Ian Evenden is a UK-based news writer for Tom’s Hardware US. He’ll write about anything, but stories about Raspberry Pi and DIY robots seem to find their way to him.

  • aetolouee
    is this real? am I real?
    this actually makes me consider nvidia for my next pc. nouveau developers have a lot to do now
    user space still closed though, But one step at a time!
    Reply
  • -Fran-
    Does this mean we'll finally see AMD being able to emulate/run CUDA via the RadeonSI drivers? :D

    Regards.
    Reply
  • weilin
    So... where does this leave their Driver/FW Hash limiter? Open source means those "optimizations" can be trivially removed no?
    Reply
  • jkflipflop98
    It also opens up a plethora of attack vectors into your server.
    Reply
  • mitch074
    Funny how it follows LAPSU$'s threat of releasing a huge data dump if Nvidia won't open source their drivers... Even funnier how the article didn't make that association.
    And last but not least : it's not the driver that's being open sourced, but the kernel connector : user space stays closed source at least for now, with no scheduled release date.
    What does it mean ? Simply that open source systems may now initialize the card's 2D mode without having to fallback to VESA compatibility, and when the ABI stabilizes, drivers may be updated without having to recompile the connector as is currently the case.
    For more details, check out Phoronix' article on the matter.
    Reply
  • renz496
    mitch074 said:
    Funny how it follows LAPSU$'s threat of releasing a huge data dump if Nvidia won't open source their drivers... Even funnier how the article didn't make that association.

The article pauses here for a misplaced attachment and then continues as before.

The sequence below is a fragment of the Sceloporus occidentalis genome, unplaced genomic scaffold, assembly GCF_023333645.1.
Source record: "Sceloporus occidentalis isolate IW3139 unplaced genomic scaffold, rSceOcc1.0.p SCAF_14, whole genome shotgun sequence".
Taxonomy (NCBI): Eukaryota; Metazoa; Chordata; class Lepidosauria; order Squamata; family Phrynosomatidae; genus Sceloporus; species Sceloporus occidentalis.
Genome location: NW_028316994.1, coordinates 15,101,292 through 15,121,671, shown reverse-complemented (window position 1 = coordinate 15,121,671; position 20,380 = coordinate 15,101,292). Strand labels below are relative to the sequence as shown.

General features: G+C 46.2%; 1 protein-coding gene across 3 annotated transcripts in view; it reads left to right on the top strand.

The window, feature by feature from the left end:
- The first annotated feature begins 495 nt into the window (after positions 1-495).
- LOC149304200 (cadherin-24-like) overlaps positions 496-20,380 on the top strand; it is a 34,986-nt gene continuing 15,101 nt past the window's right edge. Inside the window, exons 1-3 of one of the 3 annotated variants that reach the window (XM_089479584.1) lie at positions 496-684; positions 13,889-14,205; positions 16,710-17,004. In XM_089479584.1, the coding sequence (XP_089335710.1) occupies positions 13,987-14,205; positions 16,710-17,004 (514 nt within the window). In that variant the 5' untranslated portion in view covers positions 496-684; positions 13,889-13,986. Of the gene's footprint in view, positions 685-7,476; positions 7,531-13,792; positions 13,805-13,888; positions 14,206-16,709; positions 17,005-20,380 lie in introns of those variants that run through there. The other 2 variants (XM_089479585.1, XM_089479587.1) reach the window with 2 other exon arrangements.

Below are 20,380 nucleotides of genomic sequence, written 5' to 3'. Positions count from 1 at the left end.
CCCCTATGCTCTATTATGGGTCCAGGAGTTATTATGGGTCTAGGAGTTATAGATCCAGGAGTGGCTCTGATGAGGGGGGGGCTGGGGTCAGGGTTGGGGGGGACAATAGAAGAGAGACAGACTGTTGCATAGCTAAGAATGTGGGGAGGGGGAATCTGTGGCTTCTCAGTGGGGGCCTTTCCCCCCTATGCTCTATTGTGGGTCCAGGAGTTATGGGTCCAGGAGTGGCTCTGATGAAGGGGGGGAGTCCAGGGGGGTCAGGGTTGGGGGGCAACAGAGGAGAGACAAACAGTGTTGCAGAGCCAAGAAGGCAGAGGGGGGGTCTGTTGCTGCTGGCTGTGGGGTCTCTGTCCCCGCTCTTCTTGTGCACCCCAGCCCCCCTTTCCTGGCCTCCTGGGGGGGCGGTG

because this effort has been done long before the incident happen. michael larabel (phoronix) said it is something that nvidia have work on since 2019 even if they did not officially talk about it. and yes this does not mean nvidia suddenly have open source driver. the effort is more for data center rather than geforce.
    Reply
  • mitch074
    renz496 said:
    because this effort has been done long before the incident happen. michael larabel (phoronix) said it is something that nvidia have work on since 2019 even if they did not officially talk about it. and yes this does not mean nvidia suddenly have open source driver. the effort is more for data center rather than geforce.
    It's still interesting that the first bit of open sourcing from Nvidia in years follow the LAPSU$ thingie, especially since if they really had been looking at doing so for the data center only, they would have put a lock somewhere in the boot images to restrict this to headless cards, and they probably wouldn't have published anything before reaching the beta stage at the very least. I'm not gonna spit on it, far from it, but it does look a bit... Fortuitous.
    Reply
  • edzieba
    mitch074 said:
    It's still interesting that the first bit of open sourcing from Nvidia in years follow the LAPSU$ thingie, especially since if they really had been looking at doing so for the data center only, they would have put a lock somewhere in the boot images to restrict this to headless cards, and they probably wouldn't have published anything before reaching the beta stage at the very least. I'm not gonna spit on it, far from it, but it does look a bit... Fortuitous.
    Given they may have had access to the last few years of development roadmaps, it's easy to declare a 'win' if you demand something you already know is about to happen.
    Reply